Definitions of girdle

  1. a band of material around the waist that strengthens a skirt or trousers
  2. a woman's close- fitting foundation garment
  3. cut a girdle around ( a plant) so as to kill by interrupting the circulation of water and nutrients
  4. an encircling or ringlike structure
  5. put a girdle on or around; " gird your loins"
  6. A griddle.
  7. That which girds, encircles, or incloses; a circumference; a belt; esp., a belt, sash, or article of dress encircling the body usually at the waist; a cestus.
  8. The zodiac; also, the equator.
  9. The line ofgreatest circumference of a brilliant- cut diamond, at which it is grasped by the setting. See Illust. of Brilliant.
  10. A thin bed or stratum of stone.
  11. The clitellus of an earthworm.
  12. To bind with a belt or sash; to gird.
  13. To inclose; to environ; to shut in.
  14. To make a cut or gnaw a groove around ( a tree, etc.) through the bark and alburnum, thus killing it.
  15. A belt for the waist; anything that surrounds like a belt.
  16. To bind with, or as with, a belt; inclose; to kill or injure, as a tree, by making a cut in the bark around the trunk.
  17. That which girds or encircles, esp. a band for the waist: an inclosure: ( jew.) a horizontal line surrounding a stone.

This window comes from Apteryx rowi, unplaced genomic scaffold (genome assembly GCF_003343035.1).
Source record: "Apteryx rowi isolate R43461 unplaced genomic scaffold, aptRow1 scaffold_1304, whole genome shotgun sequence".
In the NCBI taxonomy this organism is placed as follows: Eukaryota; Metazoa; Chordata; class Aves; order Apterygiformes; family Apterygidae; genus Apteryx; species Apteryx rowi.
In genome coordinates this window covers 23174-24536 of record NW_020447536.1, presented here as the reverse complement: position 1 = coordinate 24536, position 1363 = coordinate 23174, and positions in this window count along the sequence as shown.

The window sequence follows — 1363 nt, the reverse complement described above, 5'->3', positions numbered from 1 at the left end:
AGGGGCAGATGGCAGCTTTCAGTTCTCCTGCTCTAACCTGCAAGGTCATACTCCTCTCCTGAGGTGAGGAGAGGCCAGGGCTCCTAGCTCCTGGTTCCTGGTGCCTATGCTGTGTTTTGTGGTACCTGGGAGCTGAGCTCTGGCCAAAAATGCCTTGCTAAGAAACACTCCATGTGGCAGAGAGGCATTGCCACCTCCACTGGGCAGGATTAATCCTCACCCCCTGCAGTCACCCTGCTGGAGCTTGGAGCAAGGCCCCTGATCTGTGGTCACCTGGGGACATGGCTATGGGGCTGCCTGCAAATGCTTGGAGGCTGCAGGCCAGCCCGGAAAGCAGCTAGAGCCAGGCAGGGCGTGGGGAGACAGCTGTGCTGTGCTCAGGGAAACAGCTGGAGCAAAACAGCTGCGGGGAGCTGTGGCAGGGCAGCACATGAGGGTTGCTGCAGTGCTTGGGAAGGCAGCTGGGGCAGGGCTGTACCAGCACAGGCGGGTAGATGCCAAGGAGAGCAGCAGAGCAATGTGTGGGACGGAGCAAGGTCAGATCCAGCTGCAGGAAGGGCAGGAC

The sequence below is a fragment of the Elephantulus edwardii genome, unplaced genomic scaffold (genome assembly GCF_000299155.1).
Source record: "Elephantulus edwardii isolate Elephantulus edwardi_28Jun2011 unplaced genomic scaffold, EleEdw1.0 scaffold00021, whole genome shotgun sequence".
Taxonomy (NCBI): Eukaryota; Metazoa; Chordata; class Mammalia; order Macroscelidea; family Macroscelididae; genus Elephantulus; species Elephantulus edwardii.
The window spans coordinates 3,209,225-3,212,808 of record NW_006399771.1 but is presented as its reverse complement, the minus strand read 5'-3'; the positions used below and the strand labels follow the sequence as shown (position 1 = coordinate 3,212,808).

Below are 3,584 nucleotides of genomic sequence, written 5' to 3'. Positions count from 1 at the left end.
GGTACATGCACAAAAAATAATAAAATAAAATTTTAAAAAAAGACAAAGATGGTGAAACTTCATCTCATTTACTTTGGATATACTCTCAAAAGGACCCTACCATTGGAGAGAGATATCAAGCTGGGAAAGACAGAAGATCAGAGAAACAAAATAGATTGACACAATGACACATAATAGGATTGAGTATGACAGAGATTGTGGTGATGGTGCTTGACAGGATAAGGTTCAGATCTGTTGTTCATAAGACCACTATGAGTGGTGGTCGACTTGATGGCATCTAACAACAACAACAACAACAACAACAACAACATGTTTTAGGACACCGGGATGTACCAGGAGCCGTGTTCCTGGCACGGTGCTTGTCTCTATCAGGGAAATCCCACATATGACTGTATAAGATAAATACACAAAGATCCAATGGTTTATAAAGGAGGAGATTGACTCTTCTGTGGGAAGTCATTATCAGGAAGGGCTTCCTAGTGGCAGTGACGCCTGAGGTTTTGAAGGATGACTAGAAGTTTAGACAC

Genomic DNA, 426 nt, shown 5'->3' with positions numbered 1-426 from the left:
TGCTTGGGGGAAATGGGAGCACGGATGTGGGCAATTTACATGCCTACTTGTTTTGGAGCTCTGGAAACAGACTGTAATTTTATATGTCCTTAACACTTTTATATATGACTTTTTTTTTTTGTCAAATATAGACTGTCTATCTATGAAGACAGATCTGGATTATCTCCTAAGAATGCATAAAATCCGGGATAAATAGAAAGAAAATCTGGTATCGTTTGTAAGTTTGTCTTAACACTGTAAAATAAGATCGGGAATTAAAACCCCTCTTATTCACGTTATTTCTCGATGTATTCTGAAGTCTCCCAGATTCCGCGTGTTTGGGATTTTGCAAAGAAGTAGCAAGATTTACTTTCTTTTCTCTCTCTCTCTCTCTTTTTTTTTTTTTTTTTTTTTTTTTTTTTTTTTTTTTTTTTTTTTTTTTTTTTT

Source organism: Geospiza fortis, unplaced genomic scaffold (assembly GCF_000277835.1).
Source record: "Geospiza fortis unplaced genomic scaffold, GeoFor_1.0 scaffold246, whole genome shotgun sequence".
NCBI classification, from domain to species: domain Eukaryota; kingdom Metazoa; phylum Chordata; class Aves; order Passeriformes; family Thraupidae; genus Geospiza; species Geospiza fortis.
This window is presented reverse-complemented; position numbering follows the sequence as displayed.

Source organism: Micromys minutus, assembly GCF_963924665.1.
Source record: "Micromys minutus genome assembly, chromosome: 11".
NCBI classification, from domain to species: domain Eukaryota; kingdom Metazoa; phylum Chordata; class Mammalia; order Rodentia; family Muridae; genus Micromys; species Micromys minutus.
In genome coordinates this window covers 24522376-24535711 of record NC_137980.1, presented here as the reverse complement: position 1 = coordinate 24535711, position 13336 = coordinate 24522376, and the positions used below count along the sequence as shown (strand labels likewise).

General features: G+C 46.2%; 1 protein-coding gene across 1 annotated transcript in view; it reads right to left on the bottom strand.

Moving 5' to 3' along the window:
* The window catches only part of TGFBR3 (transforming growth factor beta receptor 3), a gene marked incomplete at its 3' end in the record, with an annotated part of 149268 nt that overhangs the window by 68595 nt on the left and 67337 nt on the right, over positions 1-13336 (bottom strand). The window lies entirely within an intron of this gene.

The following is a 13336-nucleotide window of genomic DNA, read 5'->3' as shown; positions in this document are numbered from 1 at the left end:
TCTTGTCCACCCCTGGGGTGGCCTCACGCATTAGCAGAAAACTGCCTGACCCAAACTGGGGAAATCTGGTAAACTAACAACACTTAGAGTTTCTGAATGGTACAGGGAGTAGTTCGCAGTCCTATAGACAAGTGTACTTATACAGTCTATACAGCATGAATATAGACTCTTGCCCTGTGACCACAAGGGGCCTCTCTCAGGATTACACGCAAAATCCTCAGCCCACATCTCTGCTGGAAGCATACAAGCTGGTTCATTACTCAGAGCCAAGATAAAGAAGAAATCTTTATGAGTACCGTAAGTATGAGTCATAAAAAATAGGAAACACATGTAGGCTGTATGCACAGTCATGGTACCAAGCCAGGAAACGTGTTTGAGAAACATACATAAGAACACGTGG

18. To bind, as with a girdle: to inclose: to make a circular incision, as through the bark of a tree to kill it.
  19. A band for the waist; inclosure.
  20. To bind; inclose; detach a circular strip of bark from, as a tree.
  21. A band or belt, especially for the waist; enclosure; the line which encompasses the stone, parallel to the horizon; a circular band or fillet round the shaft of a column.
  22. To bind with a girdle; to enclose; to make a circular incision through the bark in a tree so as to kill it.
  23. A band or belt for the waist; a zone; in Scot., a round iron plate on which bread is baked.
  24. To surround; to bind; to enclose.
  25. In appendicular skeleton, the supporting structure at shoulder and hip, each consisting typically of one dorsal and two ventral elements.

Usage examples for girdle

  1. The boy afterwards said, that when he had put on the girdle, he was seized with such a raging hunger, that he was ready to tear in pieces and devour all that came in his way. – The Book of Were-Wolves by Sabine Baring-Gould
  2. " And armed too," said Vendale, glancing at his girdle. – No Thoroughfare by Charles Dickens and Wilkie Collins
  3. And although the mire was up to my girdle, in my way to a deserted church, I went over it without getting any dirt. – The Autobiography of Madame Guyon by Jeanne Marie Bouvier de La Motte Guyon
  4. She was dressed in a gown of some soft grey material, and there was a bunch of violets at her girdle. – A Fool and His Money by George Barr McCutcheon
  5. At last he placed a dagger which he had in his girdle beneath her throat. – Salammbo by Gustave Flaubert
  6. The king gave also to the general a fine robe of white calico, richly wrought with gold: a very fine girdle of Turkey work; and two crisses, which are a kind of daggers all of which were put on him by a nobleman in the king's presence. – A General History and Collection of Voyages and Travels, Vol. VIII. by Robert Kerr